The Thibodaux Massacre was a violent labor dispute and racial attack by whites against black workers in Thibodaux, Louisiana in November 1887. Although the number of casualties is unknown,
at least 35 and as many as three hundred workers were killed, making it one of the most violent labor disputes in U.S. history. All of the victims were African American.
The massacre was the direct result of a three-week 1887 sugar strike organized against cane plantations in Lafourche, Terrebonne, St. Mary, and Assumption parishes. The strike was organized
by the national Knights of Labor organization, who had established Local Assembly 8404 in Shreveport the preceding year. Every harvest season since 1880 had seen some labor action against the
statewide Louisiana Sugar Planters Association (LSPA) cartel, organized by Duncan F. Kenner.
The 1887 strike was the largest, involving about 10,000 workers, a tenth of whom were white. In October they delivered demands to the LSPA that included an increase in wages to $1.25 a day,
biweekly payments, and payment in currency instead of the "pasteboard tickets" redeemable only at company stores. The demands were ignored, and the strike began on November 1, timed to coincide
with the critical "rolling period" of the crop, and therefore threatening the entire sugar cane harvest for the year.
The planters appealed to Louisiana Governor Samuel Douglas McEnery, also a planter. McEnery, declaring, "God Almighty has himself drawn the color line," called out ten infantry companies and an
artillery company of the state militia and broke the back of the strike. The displaced black workers and their families concentrated among supportive elements within Thibodaux, and the state
Events in Thibodaux, State district Judge Taylor Beattie declared himself head of the "Peace and Order Committee" in Thibodaux, declared martial law, organized a local vigilante group, and decreed
that blacks within the city limits would need to show a pass to enter or leave. Beattie was a cane planter, an ex-Confederate, an ex-slaveholder, and a former member of the Knights of the White Camelia.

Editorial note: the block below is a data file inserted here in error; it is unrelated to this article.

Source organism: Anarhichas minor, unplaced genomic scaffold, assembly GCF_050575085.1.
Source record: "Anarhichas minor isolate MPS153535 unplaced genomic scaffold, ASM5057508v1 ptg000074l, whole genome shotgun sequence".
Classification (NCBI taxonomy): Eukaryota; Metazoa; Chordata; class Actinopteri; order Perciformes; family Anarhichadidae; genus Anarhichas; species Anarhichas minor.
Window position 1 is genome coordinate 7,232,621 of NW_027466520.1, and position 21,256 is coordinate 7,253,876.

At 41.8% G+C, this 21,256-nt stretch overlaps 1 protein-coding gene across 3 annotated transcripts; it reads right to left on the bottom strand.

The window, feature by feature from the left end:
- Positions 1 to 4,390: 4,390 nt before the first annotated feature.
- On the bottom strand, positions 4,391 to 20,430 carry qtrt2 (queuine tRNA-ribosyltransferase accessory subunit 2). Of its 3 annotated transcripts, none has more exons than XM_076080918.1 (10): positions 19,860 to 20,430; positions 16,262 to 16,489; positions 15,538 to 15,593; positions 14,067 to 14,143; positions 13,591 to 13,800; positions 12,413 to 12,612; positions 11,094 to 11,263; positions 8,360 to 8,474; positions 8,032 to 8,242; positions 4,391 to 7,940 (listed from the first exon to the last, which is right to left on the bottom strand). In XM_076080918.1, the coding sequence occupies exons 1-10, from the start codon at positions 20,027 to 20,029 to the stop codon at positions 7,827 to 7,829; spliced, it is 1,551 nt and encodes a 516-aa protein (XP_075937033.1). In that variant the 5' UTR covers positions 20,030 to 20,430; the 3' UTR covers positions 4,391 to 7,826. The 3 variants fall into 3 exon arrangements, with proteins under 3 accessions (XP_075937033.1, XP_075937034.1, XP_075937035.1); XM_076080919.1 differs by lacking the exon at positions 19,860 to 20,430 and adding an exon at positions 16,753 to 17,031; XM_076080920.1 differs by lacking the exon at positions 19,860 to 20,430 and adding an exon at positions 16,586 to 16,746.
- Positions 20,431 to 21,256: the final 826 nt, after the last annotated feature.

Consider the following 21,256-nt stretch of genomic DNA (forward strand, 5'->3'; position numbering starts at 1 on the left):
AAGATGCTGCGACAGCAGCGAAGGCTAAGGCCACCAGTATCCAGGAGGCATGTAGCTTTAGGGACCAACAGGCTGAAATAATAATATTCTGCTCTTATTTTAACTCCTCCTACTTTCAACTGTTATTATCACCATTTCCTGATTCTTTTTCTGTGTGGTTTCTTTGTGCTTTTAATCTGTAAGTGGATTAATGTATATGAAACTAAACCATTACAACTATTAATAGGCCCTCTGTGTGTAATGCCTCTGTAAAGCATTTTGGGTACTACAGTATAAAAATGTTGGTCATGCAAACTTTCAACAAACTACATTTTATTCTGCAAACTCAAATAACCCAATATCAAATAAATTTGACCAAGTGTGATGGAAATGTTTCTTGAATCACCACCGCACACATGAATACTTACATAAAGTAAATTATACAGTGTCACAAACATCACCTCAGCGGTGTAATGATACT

After rising tensions over the course of two weeks, vigilantes closed the entrances to the city on the morning of November 22. The strikers resisted being boxed in and fired on two of the vigilantes,
injuring both. This triggered three days of violence in which unresisting strikers and their families were executed, in town and in the surroundings woods and swamps. A black newspaper described the scene:
'Six killed and five wounded' is what the daily papers here say, but from an eye witness to the whole transaction we learn that no less than thirty-five Negroes were killed outright. Lame men and
blind women shot; children and hoary-headed grandsires ruthlessly swept down! The Negroes offered no resistance; they could not, as the killing was unexpected. Those of them not killed took to the woods,
a majority of them finding refuge in this city.
This account is the source for the casualty figure of 35. According to Rebecca Jarvis Scott, "No credible official count of the victims of the Thibodaux massacre was ever made; bodies continued to turn up
in shallow graves outside of town for weeks to come." Another source describes local white residents privately admitting that more than 50 workers were murdered in Thibodaux. Casualties incurred during
the associated strike suppression include "as many as twenty people" in one November 5 incident alone, in the black village of Pattersonville in St. Mary Parish.